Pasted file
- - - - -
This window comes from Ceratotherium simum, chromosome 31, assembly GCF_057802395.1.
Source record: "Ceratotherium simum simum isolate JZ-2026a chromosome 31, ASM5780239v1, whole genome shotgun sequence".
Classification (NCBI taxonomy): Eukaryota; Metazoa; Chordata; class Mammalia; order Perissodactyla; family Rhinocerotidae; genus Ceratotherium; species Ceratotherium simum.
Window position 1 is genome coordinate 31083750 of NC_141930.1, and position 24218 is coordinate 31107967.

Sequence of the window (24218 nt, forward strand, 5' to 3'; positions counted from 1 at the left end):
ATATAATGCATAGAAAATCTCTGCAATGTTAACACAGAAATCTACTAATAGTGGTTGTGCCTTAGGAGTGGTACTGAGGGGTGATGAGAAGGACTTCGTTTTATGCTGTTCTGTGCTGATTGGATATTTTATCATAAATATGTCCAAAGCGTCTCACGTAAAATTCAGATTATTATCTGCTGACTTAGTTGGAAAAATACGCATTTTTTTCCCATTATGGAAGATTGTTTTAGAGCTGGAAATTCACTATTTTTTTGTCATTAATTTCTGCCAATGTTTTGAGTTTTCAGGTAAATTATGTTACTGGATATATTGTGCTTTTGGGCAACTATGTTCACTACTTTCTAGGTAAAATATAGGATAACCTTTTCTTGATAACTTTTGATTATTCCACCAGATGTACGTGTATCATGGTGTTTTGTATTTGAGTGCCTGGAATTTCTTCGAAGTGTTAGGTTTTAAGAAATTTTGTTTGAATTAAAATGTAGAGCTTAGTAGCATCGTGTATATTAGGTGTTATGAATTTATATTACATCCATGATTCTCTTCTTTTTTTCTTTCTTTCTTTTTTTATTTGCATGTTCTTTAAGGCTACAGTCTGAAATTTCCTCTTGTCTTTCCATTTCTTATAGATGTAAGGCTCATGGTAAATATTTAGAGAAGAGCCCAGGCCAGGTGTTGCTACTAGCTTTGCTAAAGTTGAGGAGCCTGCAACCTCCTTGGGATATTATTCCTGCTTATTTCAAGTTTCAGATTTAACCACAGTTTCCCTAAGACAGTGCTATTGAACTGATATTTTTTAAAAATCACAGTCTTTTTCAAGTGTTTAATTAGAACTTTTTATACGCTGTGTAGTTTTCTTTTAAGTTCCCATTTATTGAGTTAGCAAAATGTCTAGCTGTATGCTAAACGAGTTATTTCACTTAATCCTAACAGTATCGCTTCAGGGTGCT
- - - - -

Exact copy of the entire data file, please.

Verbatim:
This window comes from Ceratotherium simum, chromosome 31, assembly GCF_057802395.1.
Source record: "Ceratotherium simum simum isolate JZ-2026a chromosome 31, ASM5780239v1, whole genome shotgun sequence".
Classification (NCBI taxonomy): Eukaryota; Metazoa; Chordata; class Mammalia; order Perissodactyla; family Rhinocerotidae; genus Ceratotherium; species Ceratotherium simum.
Window position 1 is genome coordinate 31083750 of NC_141930.1, and position 24218 is coordinate 31107967.

Sequence of the window (24218 nt, forward strand, 5' to 3'; positions counted from 1 at the left end):
ATATAATGCATAGAAAATCTCTGCAATGTTAACACAGAAATCTACTAATAGTGGTTGTGCCTTAGGAGTGGTACTGAGGGGTGATGAGAAGGACTTCGTTTTATGCTGTTCTGTGCTGATTGGATATTTTATCATAAATATGTCCAAAGCGTCTCACGTAAAATTCAGATTATTATCTGCTGACTTAGTTGGAAAAATACGCATTTTTTTCCCATTATGGAAGATTGTTTTAGAGCTGGAAATTCACTATTTTTTTGTCATTAATTTCTGCCAATGTTTTGAGTTTTCAGGTAAATTATGTTACTGGATATATTGTGCTTTTGGGCAACTATGTTCACTACTTTCTAGGTAAAATATAGGATAACCTTTTCTTGATAACTTTTGATTATTCCACCAGATGTACGTGTATCATGGTGTTTTGTATTTGAGTGCCTGGAATTTCTTCGAAGTGTTAGGTTTTAAGAAATTTTGTTTGAATTAAAATGTAGAGCTTAGTAGCATCGTGTATATTAGGTGTTATGAATTTATATTACATCCATGATTCTCTTCTTTTTTTCTTTCTTTCTTTTTTTATTTGCATGTTCTTTAAGGCTACAGTCTGAAATTTCCTCTTGTCTTTCCATTTCTTATAGATGTAAGGCTCATGGTAAATATTTAGAGAAGAGCCCAGGCCAGGTGTTGCTACTAGCTTTGCTAAAGTTGAGGAGCCTGCAACCTCCTTGGGATATTATTCCTGCTTATTTCAAGTTTCAGATTTAACCACAGTTTCCCTAAGACAGTGCTATTGAACTGATATTTTTTAAAAATCACAGTCTTTTTCAAGTGTTTAATTAGAACTTTTTATACGCTGTGTAGTTTTCTTTTAAGTTCCCATTTATTGAGTTAGCAAAATGTCTAGCTGTATGCTAAACGAGTTATTTCACTTAATCCTAACAGTATCGCTTCAGGGTGCT